The blog has just been moved to its new domain (at the moment of this post, the original blog was being hosted in a free hosting service provided by a Udemy course and the domain name was horrible)! From the feels of it, the website will be used as a sandbox for me while I’m learning. I have some ideas for the appearance of the website that my skills don’t allow me fully to execute yet but they’ve been noted and will be worked on progressively.A brief insight I had after the creation of the Leap of Faith: I think that the challenge of this whole experience is how to do it and not doing it. I know I can study full-time for 3 months with motivation, persistence, discipline and without burning out, I know. But the most difficult part is how do I study the material in such an efficient way that by 3 months I possess the knowledge required to land a job? That is the actual challenge.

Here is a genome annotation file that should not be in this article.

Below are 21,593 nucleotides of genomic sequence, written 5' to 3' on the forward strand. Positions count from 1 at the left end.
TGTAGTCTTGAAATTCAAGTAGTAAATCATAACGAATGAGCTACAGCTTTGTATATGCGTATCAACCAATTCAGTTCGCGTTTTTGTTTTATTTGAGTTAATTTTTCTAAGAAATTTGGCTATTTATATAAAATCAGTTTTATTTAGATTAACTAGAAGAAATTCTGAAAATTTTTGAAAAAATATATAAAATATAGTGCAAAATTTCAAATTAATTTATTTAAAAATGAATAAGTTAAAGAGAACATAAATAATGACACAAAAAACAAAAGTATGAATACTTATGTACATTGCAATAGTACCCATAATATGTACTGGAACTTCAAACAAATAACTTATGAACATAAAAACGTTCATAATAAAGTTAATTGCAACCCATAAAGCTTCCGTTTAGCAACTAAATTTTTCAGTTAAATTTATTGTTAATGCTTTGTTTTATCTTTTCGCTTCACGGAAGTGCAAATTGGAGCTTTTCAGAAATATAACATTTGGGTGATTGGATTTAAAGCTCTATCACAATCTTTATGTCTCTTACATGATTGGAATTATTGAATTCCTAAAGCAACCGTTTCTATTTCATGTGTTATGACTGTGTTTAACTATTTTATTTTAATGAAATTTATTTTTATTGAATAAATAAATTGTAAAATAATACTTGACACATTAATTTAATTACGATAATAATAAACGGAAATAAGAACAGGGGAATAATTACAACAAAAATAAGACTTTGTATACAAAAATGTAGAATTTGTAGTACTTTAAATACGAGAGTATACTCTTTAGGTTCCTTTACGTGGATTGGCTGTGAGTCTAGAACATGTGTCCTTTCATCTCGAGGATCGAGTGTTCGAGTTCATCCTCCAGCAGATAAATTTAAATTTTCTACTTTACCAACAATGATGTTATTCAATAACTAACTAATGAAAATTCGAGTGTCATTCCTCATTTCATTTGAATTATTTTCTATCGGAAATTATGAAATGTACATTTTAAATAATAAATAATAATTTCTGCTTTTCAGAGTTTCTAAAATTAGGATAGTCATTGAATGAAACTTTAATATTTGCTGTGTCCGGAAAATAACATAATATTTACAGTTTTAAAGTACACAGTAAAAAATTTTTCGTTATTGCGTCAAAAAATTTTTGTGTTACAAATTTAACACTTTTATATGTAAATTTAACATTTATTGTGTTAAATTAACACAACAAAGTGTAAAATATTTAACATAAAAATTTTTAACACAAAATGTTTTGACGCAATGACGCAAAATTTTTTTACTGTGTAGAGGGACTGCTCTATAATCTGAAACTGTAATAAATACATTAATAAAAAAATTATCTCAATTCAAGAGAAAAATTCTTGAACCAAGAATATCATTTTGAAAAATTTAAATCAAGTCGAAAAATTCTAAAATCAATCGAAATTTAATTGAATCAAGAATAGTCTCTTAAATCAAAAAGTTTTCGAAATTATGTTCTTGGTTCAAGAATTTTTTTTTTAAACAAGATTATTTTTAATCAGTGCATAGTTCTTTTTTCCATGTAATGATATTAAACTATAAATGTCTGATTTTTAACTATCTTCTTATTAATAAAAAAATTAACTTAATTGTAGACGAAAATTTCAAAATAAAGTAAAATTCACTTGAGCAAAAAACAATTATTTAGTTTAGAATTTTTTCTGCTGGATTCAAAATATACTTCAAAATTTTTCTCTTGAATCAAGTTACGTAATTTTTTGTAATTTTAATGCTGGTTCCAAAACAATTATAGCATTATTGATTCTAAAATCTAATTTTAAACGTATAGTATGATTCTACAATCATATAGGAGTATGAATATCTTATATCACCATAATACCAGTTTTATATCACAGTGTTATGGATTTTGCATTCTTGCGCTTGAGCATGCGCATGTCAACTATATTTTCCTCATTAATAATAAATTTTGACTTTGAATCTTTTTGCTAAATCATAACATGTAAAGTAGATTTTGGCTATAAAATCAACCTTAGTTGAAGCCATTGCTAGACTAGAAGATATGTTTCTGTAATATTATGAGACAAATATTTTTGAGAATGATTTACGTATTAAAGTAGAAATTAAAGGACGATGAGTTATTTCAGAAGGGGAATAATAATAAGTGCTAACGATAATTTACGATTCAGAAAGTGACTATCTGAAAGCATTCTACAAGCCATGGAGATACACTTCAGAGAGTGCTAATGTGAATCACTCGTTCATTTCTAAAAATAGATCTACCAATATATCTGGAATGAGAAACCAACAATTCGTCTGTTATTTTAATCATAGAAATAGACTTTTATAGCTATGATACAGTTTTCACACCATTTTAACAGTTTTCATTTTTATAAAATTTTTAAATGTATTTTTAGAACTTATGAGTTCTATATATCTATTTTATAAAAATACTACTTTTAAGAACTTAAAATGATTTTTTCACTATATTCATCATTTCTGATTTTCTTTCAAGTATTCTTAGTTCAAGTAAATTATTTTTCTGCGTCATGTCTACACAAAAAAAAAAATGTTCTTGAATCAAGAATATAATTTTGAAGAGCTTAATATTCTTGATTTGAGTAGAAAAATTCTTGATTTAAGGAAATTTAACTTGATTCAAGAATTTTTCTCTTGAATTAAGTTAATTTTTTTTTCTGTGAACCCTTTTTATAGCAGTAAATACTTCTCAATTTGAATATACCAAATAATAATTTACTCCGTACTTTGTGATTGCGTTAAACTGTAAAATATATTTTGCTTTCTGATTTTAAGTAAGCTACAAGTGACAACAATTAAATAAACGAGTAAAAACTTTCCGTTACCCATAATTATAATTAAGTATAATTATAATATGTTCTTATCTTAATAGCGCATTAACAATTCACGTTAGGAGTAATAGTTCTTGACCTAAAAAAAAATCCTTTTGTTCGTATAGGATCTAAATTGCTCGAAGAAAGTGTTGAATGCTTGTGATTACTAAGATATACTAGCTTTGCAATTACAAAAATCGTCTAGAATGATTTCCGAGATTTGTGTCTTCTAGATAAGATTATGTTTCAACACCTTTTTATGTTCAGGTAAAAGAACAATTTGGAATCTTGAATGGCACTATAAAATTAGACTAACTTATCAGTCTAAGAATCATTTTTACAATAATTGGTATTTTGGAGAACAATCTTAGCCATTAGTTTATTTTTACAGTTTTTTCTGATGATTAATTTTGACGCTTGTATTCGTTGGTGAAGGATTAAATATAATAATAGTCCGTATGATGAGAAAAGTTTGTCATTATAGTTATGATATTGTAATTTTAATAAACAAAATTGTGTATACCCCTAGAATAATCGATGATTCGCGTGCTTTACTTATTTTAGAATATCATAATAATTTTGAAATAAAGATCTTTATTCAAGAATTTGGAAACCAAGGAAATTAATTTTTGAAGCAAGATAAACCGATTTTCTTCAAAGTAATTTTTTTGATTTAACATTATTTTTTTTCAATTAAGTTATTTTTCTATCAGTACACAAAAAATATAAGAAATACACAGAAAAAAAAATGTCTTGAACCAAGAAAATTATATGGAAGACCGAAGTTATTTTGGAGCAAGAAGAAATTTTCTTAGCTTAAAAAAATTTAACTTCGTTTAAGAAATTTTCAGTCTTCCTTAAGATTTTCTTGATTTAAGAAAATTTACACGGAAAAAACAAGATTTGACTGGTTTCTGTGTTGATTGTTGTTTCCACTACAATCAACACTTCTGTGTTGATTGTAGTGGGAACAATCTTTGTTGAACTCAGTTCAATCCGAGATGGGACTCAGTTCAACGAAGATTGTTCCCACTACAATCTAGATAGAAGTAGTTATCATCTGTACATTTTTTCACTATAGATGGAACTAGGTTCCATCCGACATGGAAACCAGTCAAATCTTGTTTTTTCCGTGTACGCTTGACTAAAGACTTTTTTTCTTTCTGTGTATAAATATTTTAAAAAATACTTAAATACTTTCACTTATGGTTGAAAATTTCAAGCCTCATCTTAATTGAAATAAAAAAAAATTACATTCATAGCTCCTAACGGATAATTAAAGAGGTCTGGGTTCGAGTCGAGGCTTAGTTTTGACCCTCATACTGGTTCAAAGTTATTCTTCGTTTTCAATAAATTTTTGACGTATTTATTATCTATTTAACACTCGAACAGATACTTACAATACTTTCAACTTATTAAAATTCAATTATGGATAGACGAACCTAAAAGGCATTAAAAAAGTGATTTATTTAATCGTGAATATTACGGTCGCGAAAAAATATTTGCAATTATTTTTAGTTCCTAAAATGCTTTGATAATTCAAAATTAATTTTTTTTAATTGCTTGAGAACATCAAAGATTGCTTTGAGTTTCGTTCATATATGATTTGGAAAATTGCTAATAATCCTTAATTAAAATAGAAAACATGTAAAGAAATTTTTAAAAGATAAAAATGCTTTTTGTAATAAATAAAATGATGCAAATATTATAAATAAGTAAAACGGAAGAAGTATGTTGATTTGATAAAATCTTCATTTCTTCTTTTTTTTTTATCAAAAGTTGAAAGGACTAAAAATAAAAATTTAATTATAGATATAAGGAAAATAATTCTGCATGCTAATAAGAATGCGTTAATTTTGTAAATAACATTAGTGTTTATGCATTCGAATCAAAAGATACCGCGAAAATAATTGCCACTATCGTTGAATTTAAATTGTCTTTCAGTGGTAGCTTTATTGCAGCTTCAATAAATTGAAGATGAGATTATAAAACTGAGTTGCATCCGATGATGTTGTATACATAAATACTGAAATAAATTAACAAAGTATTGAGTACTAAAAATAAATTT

I’ve been delving into articles, books (actually audiobooks) and some places more in order to keep piling up possible answers to this question. Below my memoir on these past week.

March 8th, 2018 at 10:20am:

During vacations abroad, I decided to formalize a bit my research on web development and how to tackle the pursuit of the marketable and profitable knowledge. Yes, I know, what was I doing thinking about work during vacations…but really, this was the only time I had available to use all my consumed-during-semester energies towards the planning of this soon to be adventure and work-life project.

My presence in communities:

After researching for about a week or so about self-teaching, bootcamps, communities, and not being able to sleep since 3:00am, I decided to fully join two communities: Indie Hackers and the Putty Tribe. I started with Indie Hackers by posting my first comment that went like this: